Very cool. How'd you hear about it?

annie said...

@Kari- I actually subscribe to this bookstore's email list, so I bought tickets after reading the store's newsletter. I'd never heard of the Unchained Tour, though... just decided to buy the tickets and go. It could just as easily have been a bust... But it wasn't. It was awesome.

Brittany said...

Annie, I couldn't agree with you more! Art and inspiration will be where you look for it. I've felt just as inspired at small little galleries and community plays as I have felt at national museums and Broadway theaters. There is so much goodness and beauty everywhere.

Annie said...

I think story is so powerful because it gets down to the bones of who we are, of why we're here. And like you say, it touches us even though the storyteller doesn't know us, hasn't held our hands in the journey of life.

Your idea of heaven makes me wonder if we'll spend time in heaven doing that, too, sitting in circles, sharing our stories from earth of God's faithfulness and goodness and mercy, His love and His unending grace.

You say you don't know how to say good-bye in your pieces, and I don't know if you refer to your blog posts when you say that, but from one lit critic, writer, editor, and general bookworm to another, I have to tell you that you write some of the most compelling endings I've ever read.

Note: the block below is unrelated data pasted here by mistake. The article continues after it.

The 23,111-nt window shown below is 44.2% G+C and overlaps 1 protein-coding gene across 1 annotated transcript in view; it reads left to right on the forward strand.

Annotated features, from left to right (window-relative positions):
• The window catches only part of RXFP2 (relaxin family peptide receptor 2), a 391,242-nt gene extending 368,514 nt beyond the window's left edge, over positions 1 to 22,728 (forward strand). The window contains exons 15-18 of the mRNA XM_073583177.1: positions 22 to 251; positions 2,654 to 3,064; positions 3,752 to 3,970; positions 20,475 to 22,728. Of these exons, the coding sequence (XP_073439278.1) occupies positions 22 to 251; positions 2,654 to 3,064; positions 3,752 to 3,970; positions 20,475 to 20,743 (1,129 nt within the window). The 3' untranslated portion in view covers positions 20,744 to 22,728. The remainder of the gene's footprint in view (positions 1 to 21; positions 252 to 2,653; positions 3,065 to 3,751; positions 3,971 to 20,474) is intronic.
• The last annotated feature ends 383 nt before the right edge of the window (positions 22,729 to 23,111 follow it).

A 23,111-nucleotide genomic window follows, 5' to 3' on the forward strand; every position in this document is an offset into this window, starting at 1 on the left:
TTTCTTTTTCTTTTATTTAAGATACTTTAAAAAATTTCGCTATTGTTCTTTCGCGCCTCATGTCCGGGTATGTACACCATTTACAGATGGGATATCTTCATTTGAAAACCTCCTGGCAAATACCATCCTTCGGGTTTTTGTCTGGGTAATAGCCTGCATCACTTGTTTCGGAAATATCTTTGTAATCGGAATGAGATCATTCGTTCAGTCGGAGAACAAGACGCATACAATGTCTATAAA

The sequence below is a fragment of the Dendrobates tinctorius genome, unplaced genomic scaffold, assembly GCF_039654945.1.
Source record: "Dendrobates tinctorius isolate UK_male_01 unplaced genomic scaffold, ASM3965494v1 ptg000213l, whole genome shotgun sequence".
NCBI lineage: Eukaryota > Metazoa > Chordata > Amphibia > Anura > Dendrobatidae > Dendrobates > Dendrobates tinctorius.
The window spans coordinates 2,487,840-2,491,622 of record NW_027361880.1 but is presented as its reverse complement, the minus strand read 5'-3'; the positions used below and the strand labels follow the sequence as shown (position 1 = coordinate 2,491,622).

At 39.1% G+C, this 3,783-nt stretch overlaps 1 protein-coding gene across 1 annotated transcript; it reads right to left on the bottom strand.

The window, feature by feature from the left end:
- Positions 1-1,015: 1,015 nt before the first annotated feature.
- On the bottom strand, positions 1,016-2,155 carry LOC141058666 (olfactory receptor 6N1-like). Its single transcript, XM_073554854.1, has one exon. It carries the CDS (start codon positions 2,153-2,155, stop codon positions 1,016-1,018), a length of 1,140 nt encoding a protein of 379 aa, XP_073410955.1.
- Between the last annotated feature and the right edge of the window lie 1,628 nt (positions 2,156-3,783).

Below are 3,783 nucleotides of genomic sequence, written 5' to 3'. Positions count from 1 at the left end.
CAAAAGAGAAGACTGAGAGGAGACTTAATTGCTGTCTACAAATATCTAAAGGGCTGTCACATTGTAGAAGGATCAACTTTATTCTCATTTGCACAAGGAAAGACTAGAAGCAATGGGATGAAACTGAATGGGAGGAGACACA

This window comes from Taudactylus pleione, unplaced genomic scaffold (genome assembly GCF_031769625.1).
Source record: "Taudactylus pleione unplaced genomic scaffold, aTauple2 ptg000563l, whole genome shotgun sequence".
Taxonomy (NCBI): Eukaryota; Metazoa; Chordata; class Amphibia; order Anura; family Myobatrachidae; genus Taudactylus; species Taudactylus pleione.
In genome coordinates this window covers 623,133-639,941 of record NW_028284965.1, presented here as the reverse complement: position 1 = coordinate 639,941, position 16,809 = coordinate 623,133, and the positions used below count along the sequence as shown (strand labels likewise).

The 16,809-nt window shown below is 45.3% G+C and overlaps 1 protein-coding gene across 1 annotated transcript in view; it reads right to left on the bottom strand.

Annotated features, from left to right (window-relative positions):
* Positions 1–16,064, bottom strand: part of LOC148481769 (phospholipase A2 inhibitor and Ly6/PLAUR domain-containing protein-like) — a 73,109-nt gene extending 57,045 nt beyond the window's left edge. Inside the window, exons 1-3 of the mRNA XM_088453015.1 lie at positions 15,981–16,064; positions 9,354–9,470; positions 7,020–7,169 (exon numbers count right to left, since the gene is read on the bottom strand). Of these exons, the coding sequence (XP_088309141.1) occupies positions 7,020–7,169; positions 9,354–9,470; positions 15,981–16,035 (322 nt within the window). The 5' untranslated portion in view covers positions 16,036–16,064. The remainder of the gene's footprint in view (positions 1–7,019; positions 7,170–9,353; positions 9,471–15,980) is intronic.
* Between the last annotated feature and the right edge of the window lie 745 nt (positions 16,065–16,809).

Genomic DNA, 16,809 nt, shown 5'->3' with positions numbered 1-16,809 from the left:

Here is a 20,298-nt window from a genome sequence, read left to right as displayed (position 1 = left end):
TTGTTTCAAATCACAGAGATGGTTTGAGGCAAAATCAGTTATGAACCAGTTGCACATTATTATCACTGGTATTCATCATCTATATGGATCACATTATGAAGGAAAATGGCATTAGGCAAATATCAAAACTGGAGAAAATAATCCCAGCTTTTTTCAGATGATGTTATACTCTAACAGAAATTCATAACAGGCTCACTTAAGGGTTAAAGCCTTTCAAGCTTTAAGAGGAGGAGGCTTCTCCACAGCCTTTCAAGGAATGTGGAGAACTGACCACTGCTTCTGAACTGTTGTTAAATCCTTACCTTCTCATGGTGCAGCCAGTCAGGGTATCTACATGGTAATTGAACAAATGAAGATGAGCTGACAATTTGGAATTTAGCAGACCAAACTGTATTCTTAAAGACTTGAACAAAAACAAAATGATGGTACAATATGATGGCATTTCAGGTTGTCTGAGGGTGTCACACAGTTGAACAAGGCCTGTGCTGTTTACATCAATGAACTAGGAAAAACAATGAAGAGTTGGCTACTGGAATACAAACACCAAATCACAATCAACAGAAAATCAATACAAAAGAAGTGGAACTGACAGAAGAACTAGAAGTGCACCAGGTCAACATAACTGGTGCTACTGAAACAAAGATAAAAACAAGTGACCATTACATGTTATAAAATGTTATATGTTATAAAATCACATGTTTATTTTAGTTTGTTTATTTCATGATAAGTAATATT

I'm thinking now, though: isn't part of the magic, though, that with stories, mostly written, but even oral, we don't have to say good-bye? That we open the book again or ask someone to tell the story again, and we're lost in the magic. It never goes away; it merely goes to sleep.

TefMarie said...

That evening sounds like pure bliss!

I think one of the reasons I love hearing music live is that you hear the story behind it, more often than not, and it's one of my favorite things about the art form. Storytelling is powerful.